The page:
The Court of Appeal did not accept that there was sufficient reason for reading Article 39.4 as meaning only "claims between successive carriers" within the meaning of Article 34. Counsel for Fransen relied primarily on the heading of Chapter VI - "Provisions relating to Carriage performed by Successive Carriers".

As Fransen disputed that Taunton was the carrier, the Court of Appeal also stated that Taunton need not rely on Article 34 to make it a "carrier" and referred to Section 14 (2) ( c) of the Carriage of Goods by Road Act ,1965, which applies the act and the convention to any carrier who, in accordance with Article 34 or otherwise, is a party to the contract of carriage.

The Court of Appeal further found that, even if Article 39.4 only applies to claims between "successive carriers", Mr Justice Donaldson was right to conclude that Fransen was a "successive carrier" to Taunton within the meaning of Article 34.

The Austrian Supreme Court, however, did not follow the Court of Appeal in its decision of July 10, 1985 (OGH 10 7 1985 SZ 58 /122) in a recourse action between carriers involving Articles 32.1 and 39.4. No consignment note for the entire carriage had been issued, and the Austrian Supreme Court did not apply by analogy Article 39.4 of the convention but expressly stated that the reasoning of the Court of Appeal would not be followed. Instead the supreme court based its decision on a general principle of Austrian law on time limits, according to which the period of limitation does not begin to run until the point of time at which the right could have been exercised, meaning that the claim was no longer hindered by any factual legal obstacles.
In 1996, meanwhile, the Swedish Supreme Court considered, inter alia, the same issue of whether Article 32.1 or, at least by analogy, Article 39.4 in the CMR convention, was to be applied. (LKW Walter Int Transport Organisation AG v Atlantica Insurance Company Ltd, T 1067/95).

The contracting carrier was a Swedish freight forwarder who subcontracted to LKW Walter the performance of the carriage. LKW Walter employed a trucking company who performed the entire carriage. No consignment note had been issued by the contracting carrier.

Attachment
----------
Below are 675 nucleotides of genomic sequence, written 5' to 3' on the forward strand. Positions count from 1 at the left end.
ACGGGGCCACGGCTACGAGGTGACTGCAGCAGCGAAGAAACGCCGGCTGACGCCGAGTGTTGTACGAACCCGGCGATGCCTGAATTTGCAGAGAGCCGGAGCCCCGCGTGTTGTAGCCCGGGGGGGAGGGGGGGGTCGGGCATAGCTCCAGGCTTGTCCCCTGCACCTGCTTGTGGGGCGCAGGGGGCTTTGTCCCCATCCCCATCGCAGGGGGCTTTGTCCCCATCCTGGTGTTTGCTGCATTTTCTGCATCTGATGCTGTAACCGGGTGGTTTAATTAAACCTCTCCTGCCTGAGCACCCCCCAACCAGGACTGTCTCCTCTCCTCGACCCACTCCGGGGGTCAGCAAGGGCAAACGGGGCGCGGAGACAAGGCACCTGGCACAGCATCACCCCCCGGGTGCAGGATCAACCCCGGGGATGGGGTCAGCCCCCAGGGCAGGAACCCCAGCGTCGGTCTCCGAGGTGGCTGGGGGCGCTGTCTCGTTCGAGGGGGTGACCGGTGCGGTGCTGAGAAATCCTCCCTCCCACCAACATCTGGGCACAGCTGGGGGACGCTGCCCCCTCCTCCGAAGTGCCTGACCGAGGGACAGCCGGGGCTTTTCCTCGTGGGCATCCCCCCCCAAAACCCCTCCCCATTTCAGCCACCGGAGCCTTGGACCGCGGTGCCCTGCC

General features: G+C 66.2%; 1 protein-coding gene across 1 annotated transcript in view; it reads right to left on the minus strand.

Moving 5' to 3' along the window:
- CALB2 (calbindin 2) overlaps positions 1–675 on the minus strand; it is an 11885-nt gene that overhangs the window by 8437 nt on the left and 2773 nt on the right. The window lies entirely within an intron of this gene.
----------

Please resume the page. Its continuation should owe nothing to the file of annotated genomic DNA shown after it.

The court found that, although the contracting carrier did not perform any part of the carriage itself, and the provisions of Chapter VI in the convention were therefore not directly applicable to such a contracting carrier, the provisions may nevertheless be deemed applicable by analogy.

The court, however, considered that a prerequisite for analogous application must be that a joint and several liability has been established between a contracting and a performing carrier by the latter taking into its custody the goods and the consignment note. As no consignment note had been issued, the court found no reasons to apply - not even by analogy -the special provisions on time limits according to Article 39.4 to any other situation but to one where the carriers are jointly and severally liable.

Three prominent courts in convention states have thus not been able to adopt a uniform approach to an important issue in their interpretation of some basic convention provisions.

In the English and Swedish cases the courts were initially on the same course with regard to application of the provisions of Chapter VI. But whereas the Swedish Supreme Court took a narrow view at the end, the English Court of Appeal held that the heading of the chapter could not read as meaning only "claims between successive carriers within the meaning of Article 34" and accepted that Fransen was a successive carrier to Taunton.

This judgment accords with the technical development of the road transport industry. When comparing the reasons of the Court of Appeal with those of the Swedish Supreme Court, it should be observed that in the Ulster-Swift case the consignment note was not handed over by Taunton to Fransen but made out independently by Fransen's driver direct to Ulster-Swift.

Finally, the Austrian Supreme Court seems to have taken a very broad and pragmatic view by its application of general Austrian statutory provisions on time-bar.

It has been reported that decisions of continental courts have produced no less than twelve different interpretations of provisions relating to the liability of a carrier in connection with Article. 17.4 (particularly sub-paragraph (c) ) and Article 18.2.

The situation is therefore highly unsatisfactory in international road carriage as court rulings in convention states are not predictable. Proposals for amendment of the convention have not succeeded so far, but a way to uniformity and predictability would be to agree some rules on interpretation of basic articles.